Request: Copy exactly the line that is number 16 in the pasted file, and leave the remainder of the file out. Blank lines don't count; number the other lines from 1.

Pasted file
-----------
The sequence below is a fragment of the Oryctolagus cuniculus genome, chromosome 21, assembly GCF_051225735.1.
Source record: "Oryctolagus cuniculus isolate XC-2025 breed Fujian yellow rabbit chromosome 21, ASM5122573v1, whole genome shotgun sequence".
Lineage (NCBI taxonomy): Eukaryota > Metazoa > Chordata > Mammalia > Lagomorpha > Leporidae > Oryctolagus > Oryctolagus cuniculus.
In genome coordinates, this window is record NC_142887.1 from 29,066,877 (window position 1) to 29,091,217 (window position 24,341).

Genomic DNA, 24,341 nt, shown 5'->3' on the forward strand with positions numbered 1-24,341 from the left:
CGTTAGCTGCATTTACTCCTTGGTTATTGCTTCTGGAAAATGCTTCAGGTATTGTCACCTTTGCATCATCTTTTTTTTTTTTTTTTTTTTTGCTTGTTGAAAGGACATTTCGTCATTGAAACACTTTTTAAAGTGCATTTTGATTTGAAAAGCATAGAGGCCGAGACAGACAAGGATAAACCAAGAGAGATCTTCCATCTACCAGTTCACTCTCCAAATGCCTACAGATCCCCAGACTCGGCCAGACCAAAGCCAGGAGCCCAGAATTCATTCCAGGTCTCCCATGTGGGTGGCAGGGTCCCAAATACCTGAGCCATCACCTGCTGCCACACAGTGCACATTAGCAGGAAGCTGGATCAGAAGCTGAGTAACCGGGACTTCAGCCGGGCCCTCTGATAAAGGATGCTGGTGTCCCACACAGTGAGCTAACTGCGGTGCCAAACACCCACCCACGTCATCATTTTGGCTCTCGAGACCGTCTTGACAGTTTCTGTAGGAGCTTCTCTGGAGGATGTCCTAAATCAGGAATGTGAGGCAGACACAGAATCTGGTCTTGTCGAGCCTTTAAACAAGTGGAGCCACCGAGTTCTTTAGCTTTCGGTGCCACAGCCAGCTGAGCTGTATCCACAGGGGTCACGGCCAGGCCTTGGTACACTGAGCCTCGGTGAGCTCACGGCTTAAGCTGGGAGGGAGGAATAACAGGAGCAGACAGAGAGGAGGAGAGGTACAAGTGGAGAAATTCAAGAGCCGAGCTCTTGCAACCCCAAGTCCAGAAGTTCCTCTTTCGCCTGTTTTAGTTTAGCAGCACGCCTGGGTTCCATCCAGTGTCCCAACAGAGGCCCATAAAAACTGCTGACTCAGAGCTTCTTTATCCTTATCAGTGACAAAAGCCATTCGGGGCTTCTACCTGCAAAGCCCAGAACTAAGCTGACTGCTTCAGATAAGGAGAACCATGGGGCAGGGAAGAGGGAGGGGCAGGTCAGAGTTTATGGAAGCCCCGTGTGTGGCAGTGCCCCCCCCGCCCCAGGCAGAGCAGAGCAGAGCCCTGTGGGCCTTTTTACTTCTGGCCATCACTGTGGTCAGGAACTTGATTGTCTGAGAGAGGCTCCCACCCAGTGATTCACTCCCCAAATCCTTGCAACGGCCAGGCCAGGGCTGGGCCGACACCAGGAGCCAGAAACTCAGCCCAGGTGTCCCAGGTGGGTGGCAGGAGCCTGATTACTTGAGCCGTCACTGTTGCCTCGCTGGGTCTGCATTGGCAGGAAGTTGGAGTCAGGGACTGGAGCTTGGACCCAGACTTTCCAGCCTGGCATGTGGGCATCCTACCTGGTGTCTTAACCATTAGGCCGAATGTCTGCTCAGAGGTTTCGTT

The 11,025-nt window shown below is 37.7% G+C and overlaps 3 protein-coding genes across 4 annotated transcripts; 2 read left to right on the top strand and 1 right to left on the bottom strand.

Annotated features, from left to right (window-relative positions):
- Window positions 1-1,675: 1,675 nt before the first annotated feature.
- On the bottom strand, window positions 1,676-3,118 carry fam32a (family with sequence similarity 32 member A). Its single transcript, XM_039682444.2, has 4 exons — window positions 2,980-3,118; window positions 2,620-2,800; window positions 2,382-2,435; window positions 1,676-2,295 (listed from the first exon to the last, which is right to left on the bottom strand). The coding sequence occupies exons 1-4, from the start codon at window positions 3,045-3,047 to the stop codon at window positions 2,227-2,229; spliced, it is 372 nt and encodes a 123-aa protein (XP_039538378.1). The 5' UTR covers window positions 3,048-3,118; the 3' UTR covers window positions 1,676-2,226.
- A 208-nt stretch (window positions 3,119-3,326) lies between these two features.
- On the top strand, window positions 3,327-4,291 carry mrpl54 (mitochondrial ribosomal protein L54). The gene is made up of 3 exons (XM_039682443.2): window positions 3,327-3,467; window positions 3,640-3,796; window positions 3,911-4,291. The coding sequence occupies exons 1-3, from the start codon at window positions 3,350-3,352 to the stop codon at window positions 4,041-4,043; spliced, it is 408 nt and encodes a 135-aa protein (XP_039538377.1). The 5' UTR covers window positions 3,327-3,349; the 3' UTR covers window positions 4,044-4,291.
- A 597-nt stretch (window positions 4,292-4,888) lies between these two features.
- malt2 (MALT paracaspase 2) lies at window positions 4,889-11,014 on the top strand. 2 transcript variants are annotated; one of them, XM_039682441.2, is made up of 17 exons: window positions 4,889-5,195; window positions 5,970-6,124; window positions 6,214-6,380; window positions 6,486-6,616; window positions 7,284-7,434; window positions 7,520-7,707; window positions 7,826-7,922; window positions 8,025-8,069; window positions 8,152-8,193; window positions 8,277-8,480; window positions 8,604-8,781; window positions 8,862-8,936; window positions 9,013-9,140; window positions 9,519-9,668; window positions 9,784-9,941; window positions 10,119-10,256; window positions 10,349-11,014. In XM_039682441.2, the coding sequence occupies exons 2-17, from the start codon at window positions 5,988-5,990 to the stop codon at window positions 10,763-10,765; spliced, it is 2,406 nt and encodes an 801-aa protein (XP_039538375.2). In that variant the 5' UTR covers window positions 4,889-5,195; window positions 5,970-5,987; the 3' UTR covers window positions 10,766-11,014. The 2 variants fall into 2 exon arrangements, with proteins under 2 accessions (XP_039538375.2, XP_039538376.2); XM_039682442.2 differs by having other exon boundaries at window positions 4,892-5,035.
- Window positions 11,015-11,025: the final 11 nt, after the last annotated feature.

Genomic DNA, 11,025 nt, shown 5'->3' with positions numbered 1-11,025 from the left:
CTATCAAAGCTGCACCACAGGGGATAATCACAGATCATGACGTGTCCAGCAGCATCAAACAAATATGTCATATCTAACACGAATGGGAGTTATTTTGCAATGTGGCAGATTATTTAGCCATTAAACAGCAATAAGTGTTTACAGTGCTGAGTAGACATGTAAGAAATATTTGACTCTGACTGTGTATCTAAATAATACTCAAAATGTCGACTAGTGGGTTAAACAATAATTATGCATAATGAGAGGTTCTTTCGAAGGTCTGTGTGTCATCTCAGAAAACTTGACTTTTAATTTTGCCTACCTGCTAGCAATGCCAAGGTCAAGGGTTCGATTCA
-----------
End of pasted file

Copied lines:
Genomic DNA, 11,025 nt, shown 5'->3' with positions numbered 1-11,025 from the left: